- Caitrin McElroy
Getting Rid of Gifts
Does anybody else have a hard time getting rid of gifts?
Jonathan and I were out of town this weekend, so we spent yesterday catching up on Days 14, 15, and 16 of the Minimalism Game. I’ve exhausted my closet and bathroom for items to purge by now, so I turned to the shelves where we keep knick-knacks. Staring at a book that was gifted to me when I was born, (and sent to me by my parents when they finished downsizing earlier this year), I was struck by nostalgia-fueled guilt. Then, a bizarre thought:
I don’t own my own stuff.
It sounds ridiculous, even illogical, saying it out loud. And still, it is the only way I know how to describe the way I feel about letting go of inherited items or gifts. Those things were cherished or chosen by someone else. Someone else cared enough to think about passing those things on to me. Am I dishonoring or disrespecting that care by letting go of the things that they invested time and energy in?
The answer, I have to remind myself, is no.
As I come across the gifts or keepsakes in my home that I struggle to get rid of this month, I’m trying to keep these things in mind before stashing them back on my bookshelf until my next Minimalism Game:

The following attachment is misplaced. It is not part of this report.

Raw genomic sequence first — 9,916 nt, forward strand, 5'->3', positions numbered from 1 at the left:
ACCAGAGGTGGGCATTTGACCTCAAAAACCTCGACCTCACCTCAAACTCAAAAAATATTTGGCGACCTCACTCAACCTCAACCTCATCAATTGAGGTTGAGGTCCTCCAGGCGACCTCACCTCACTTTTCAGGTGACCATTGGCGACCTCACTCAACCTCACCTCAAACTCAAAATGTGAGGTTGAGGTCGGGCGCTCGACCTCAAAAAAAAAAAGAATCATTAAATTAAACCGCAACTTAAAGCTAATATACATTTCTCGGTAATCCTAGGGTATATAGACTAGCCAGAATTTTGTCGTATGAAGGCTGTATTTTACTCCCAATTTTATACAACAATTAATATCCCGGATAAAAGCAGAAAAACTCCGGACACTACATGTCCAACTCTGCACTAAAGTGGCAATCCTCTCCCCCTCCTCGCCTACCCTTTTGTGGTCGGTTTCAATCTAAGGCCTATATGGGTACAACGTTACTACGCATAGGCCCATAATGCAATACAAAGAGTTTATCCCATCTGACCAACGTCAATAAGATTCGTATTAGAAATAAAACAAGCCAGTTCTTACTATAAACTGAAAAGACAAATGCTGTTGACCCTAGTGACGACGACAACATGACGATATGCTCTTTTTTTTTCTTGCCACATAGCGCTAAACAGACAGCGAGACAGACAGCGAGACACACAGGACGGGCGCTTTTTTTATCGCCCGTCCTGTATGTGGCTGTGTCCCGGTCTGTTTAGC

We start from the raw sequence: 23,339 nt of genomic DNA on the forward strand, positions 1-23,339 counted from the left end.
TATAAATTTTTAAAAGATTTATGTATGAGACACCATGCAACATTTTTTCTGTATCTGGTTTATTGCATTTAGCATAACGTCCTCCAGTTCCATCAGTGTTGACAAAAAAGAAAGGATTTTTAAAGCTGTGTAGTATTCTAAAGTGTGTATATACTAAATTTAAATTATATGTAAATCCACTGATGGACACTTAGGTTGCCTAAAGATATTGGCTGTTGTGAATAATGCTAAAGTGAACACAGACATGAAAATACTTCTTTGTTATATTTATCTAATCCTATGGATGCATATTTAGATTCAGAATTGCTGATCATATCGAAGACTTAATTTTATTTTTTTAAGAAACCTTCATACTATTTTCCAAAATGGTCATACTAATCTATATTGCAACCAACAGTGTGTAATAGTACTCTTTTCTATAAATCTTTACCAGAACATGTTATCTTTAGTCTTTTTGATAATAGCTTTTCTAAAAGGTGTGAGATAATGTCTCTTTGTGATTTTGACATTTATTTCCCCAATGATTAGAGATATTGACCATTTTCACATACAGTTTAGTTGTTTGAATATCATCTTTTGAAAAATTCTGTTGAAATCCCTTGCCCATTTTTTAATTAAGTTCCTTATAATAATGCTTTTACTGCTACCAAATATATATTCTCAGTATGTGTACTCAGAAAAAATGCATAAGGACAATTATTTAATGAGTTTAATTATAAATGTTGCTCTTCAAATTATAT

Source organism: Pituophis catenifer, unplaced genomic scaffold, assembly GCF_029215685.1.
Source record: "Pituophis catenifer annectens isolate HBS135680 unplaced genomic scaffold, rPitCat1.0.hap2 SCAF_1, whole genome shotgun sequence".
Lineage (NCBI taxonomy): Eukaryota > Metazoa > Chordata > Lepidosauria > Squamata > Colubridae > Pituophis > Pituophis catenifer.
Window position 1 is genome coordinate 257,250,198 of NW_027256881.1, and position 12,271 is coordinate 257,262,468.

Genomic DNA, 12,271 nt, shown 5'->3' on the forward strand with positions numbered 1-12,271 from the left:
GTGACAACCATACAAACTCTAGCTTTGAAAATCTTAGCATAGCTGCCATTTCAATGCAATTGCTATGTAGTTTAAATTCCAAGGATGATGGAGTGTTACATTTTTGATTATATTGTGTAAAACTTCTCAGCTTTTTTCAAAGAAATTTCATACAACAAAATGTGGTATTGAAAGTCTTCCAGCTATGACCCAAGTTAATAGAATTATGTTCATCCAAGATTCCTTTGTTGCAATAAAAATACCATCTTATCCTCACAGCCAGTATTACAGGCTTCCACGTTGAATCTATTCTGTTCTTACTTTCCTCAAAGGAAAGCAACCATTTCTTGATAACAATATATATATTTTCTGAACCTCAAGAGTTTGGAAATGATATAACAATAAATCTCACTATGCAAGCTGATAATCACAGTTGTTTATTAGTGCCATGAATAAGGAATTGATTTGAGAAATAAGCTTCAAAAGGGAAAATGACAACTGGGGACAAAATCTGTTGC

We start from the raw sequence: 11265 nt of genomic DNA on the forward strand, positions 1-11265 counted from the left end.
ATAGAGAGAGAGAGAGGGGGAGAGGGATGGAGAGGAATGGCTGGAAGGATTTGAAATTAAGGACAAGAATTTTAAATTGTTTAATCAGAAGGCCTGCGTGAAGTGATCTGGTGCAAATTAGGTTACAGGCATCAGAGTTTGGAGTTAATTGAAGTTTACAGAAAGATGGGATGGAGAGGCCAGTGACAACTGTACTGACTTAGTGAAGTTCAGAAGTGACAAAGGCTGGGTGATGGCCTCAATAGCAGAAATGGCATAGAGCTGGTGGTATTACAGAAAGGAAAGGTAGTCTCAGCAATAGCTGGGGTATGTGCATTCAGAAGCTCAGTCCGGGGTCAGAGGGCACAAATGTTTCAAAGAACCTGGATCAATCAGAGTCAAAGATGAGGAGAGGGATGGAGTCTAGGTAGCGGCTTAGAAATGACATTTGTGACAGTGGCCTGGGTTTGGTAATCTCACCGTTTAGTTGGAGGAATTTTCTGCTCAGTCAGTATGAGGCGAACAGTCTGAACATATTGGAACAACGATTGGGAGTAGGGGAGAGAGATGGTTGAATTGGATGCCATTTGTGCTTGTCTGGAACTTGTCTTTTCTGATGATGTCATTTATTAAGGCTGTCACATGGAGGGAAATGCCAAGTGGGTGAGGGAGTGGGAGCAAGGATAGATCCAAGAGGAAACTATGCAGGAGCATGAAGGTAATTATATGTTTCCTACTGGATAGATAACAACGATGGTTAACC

1. I own my stuff.
At the end of the day, I’m in control of my space. If that gift or keepsake isn’t providing any value and only triggers guilt when I think about letting it go, it might just be time to take control and let it go. If I’m still worried about what the givers and gifters in my life would think...
2. The person that gave this to me trusts my judgment.
We get keepsakes or gifts from the ones closest to us, so there’s a pretty good chance they love me, (or at least like me a little). I will remind myself to let go of the guilt, and know that they’ll still love me even if I get rid of my baby book or grandma’s favorite Christmas ornament.
To get rid of my baby book is not to dishonor or disrespect the care my parents put into choosing it, keeping it, and passing it on to me. Instead, I'll give it away with gratefulness for my parent's care, and hope that the next person to receive it will feel loved the way I did receiving it.
It's not an easy choice, but getting rid of gifts is a choice that I make to live and practice what I believe in: my possessions do not make me who I am. My things will not be my legacy. My joy is not found from stuff. Living with less, for me, means living more.
What are some of the ways you’ve coped with getting rid of keepsakes or gifts? Share your tactics, practices, meditations, and mantras below!